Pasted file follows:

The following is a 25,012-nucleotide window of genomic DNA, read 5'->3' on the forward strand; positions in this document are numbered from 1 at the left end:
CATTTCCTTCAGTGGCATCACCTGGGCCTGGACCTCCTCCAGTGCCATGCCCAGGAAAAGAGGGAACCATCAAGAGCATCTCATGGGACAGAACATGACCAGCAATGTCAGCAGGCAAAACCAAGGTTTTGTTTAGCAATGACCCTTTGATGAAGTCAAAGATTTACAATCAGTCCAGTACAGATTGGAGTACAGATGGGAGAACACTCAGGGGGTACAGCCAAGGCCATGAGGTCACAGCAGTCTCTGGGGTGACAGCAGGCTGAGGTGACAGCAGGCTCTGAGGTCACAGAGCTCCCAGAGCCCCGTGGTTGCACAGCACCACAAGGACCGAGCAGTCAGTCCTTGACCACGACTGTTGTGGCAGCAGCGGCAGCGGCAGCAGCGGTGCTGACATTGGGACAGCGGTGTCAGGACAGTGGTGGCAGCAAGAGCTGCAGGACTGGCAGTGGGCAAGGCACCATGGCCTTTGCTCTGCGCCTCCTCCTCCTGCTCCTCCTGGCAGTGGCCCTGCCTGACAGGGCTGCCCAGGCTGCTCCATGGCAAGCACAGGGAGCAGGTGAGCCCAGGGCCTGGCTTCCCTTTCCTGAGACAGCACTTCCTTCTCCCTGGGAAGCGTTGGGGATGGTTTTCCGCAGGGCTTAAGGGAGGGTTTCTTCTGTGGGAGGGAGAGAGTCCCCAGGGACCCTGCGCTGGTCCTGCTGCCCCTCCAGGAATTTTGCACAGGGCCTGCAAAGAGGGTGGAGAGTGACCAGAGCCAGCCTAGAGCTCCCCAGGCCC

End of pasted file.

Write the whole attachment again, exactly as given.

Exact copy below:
The following is a 25,012-nucleotide window of genomic DNA, read 5'->3' on the forward strand; positions in this document are numbered from 1 at the left end:
CATTTCCTTCAGTGGCATCACCTGGGCCTGGACCTCCTCCAGTGCCATGCCCAGGAAAAGAGGGAACCATCAAGAGCATCTCATGGGACAGAACATGACCAGCAATGTCAGCAGGCAAAACCAAGGTTTTGTTTAGCAATGACCCTTTGATGAAGTCAAAGATTTACAATCAGTCCAGTACAGATTGGAGTACAGATGGGAGAACACTCAGGGGGTACAGCCAAGGCCATGAGGTCACAGCAGTCTCTGGGGTGACAGCAGGCTGAGGTGACAGCAGGCTCTGAGGTCACAGAGCTCCCAGAGCCCCGTGGTTGCACAGCACCACAAGGACCGAGCAGTCAGTCCTTGACCACGACTGTTGTGGCAGCAGCGGCAGCGGCAGCAGCGGTGCTGACATTGGGACAGCGGTGTCAGGACAGTGGTGGCAGCAAGAGCTGCAGGACTGGCAGTGGGCAAGGCACCATGGCCTTTGCTCTGCGCCTCCTCCTCCTGCTCCTCCTGGCAGTGGCCCTGCCTGACAGGGCTGCCCAGGCTGCTCCATGGCAAGCACAGGGAGCAGGTGAGCCCAGGGCCTGGCTTCCCTTTCCTGAGACAGCACTTCCTTCTCCCTGGGAAGCGTTGGGGATGGTTTTCCGCAGGGCTTAAGGGAGGGTTTCTTCTGTGGGAGGGAGAGAGTCCCCAGGGACCCTGCGCTGGTCCTGCTGCCCCTCCAGGAATTTTGCACAGGGCCTGCAAAGAGGGTGGAGAGTGACCAGAGCCAGCCTAGAGCTCCCCAGGCCC